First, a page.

The reason many products no longer accept FH GEDCOM files is that they are now encoded using UNICODE UTF-16 format, which is the easiest way to support all UNICODE accented characters and symbols, but is not universally accepted by all products.

The built in command File > Import/Export > Export > GEDCOM File allows other formats such as UTF-8 and ANSI to be created, but the best solution is the Export Gedcom File Plugin, which has dedicated export modes for many genealogy products, and in the latest version now includes an (ANC) Ancestry Family Tree option. For Tribal Pages try the (Std) Standard GEDCOM 5.5 option. Check the Plugin Help & Advice pages for further details.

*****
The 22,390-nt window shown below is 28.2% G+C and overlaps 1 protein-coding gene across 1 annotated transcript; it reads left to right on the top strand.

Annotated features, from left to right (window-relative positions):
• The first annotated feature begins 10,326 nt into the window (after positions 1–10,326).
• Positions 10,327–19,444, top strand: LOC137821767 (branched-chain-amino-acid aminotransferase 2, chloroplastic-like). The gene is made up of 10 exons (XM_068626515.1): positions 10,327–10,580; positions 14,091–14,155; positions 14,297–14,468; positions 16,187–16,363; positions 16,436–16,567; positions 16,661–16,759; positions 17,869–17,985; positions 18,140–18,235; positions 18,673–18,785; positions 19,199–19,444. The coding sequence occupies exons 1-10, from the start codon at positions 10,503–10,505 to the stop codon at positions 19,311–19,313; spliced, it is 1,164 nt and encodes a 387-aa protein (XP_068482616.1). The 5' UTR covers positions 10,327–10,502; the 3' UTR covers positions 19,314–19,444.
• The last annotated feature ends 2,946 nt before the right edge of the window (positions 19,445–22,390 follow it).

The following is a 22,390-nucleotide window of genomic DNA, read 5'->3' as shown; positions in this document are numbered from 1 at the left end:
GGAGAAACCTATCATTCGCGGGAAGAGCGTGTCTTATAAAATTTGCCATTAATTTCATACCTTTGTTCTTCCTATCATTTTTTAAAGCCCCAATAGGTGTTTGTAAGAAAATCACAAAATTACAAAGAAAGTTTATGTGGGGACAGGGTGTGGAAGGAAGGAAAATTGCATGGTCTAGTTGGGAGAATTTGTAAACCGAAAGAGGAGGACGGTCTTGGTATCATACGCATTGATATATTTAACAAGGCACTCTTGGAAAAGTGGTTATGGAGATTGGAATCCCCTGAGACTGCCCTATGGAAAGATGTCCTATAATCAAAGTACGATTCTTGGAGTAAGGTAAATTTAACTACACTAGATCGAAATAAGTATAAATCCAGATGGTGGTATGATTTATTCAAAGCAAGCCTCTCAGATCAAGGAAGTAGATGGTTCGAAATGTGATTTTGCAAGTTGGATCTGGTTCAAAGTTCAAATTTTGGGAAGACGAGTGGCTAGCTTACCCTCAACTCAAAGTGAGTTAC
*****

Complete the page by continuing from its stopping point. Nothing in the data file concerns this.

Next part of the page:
I’ve just joined. What now?

For Ancestorian to work best, you need to add at least three places or surnames (more is better) that you are researching. This also joins you to the groups for those places and names.If you have one, uploading a GEDCOM file will automatically add you the names and places that are most important to you.

What Can I Do at Ancestorian?

The main idea behind Ancestorian is to bring family historians with similar research interests together.


We do this by making lists of the names and places that members are researching. When you join Ancestorian, you add your research interests to the system and are then able to connect with other members with the same. The quickest way to add your names and places to the Ancestorian system is by importing a GEDCOM. But don't worry, if you don't have a GEDCOM, you can also add places and names manually.


Best of all, you remain in complete control of your data and privacy the whole time.


 

About Ancestorian

Where can I contact you?

The easiest way to contact us, at the moment, is by visiting our Facebook page at fb.me/ancestorian

Who is behind Ancestorian?

Ancestorian was born out of a conversation between admins of a Facebook ancestry group.